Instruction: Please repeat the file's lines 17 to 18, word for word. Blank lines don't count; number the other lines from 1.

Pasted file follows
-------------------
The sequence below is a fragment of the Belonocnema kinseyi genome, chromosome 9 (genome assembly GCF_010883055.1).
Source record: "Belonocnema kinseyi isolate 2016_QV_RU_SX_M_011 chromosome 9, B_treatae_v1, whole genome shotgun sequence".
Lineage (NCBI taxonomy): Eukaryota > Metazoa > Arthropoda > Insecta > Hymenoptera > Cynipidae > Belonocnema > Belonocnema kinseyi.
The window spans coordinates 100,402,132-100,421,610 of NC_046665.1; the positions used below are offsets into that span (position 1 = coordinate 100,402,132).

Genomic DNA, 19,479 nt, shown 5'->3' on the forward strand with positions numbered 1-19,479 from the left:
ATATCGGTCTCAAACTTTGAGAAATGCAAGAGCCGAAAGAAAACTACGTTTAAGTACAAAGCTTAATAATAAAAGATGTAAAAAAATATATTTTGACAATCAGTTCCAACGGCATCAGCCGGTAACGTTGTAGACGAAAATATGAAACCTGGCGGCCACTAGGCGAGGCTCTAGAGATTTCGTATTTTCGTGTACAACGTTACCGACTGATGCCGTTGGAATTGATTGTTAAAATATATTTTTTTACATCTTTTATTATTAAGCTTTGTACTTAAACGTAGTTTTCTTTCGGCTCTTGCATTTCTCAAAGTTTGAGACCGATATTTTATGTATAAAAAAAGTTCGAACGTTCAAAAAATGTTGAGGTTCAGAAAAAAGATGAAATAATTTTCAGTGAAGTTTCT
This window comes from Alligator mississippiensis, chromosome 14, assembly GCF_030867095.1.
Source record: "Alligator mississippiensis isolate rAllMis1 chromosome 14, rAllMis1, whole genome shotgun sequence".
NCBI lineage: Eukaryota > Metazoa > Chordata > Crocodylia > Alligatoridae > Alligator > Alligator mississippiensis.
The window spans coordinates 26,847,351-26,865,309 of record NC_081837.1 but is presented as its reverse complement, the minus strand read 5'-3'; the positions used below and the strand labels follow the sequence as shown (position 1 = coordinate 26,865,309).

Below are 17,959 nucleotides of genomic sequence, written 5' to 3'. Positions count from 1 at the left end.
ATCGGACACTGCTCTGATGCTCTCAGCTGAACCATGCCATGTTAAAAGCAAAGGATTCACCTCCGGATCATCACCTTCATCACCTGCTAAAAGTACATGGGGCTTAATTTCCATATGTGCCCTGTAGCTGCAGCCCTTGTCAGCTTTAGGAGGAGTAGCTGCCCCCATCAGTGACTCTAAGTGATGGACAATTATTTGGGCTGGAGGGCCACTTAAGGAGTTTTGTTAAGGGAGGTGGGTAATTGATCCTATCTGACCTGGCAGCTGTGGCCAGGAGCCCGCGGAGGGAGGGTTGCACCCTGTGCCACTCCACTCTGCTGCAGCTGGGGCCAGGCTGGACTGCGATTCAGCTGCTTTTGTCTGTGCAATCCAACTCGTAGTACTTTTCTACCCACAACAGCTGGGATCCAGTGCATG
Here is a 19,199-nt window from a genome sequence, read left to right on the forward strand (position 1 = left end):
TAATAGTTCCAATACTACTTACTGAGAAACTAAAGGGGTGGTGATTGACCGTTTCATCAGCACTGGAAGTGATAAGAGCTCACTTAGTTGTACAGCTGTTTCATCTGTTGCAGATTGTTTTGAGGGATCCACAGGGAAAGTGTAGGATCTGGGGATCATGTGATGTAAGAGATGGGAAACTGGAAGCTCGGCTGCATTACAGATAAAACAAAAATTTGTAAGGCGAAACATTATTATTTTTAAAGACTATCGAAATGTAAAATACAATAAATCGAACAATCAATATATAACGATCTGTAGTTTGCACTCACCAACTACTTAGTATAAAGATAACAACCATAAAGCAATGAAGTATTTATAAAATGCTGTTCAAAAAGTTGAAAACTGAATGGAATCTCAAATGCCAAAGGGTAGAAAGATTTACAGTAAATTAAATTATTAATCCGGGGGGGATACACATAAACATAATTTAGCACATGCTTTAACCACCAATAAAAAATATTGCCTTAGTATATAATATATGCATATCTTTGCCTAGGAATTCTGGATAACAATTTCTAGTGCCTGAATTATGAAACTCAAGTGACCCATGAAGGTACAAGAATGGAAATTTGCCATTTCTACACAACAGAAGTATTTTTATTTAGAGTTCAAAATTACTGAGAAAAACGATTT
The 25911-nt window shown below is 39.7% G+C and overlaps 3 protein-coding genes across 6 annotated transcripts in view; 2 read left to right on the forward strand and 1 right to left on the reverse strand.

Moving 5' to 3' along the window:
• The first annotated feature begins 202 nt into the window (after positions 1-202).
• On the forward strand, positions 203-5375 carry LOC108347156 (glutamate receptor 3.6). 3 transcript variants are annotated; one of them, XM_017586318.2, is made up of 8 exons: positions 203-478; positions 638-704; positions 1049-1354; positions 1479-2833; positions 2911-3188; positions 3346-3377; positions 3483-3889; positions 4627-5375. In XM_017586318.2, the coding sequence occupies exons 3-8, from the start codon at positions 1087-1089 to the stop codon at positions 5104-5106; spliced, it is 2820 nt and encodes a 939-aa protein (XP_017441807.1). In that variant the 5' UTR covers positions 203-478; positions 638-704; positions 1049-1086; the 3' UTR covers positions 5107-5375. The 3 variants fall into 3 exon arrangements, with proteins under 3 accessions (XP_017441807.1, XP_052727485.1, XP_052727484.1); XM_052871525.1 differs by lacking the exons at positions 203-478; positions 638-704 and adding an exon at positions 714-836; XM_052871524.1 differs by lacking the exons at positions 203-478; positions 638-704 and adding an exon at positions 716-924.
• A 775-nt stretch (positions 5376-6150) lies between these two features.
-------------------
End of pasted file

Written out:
• The first annotated feature begins 202 nt into the window (after positions 1-202).
• On the forward strand, positions 203-5375 carry LOC108347156 (glutamate receptor 3.6). 3 transcript variants are annotated; one of them, XM_017586318.2, is made up of 8 exons: positions 203-478; positions 638-704; positions 1049-1354; positions 1479-2833; positions 2911-3188; positions 3346-3377; positions 3483-3889; positions 4627-5375. In XM_017586318.2, the coding sequence occupies exons 3-8, from the start codon at positions 1087-1089 to the stop codon at positions 5104-5106; spliced, it is 2820 nt and encodes a 939-aa protein (XP_017441807.1). In that variant the 5' UTR covers positions 203-478; positions 638-704; positions 1049-1086; the 3' UTR covers positions 5107-5375. The 3 variants fall into 3 exon arrangements, with proteins under 3 accessions (XP_017441807.1, XP_052727485.1, XP_052727484.1); XM_052871525.1 differs by lacking the exons at positions 203-478; positions 638-704 and adding an exon at positions 714-836; XM_052871524.1 differs by lacking the exons at positions 203-478; positions 638-704 and adding an exon at positions 716-924.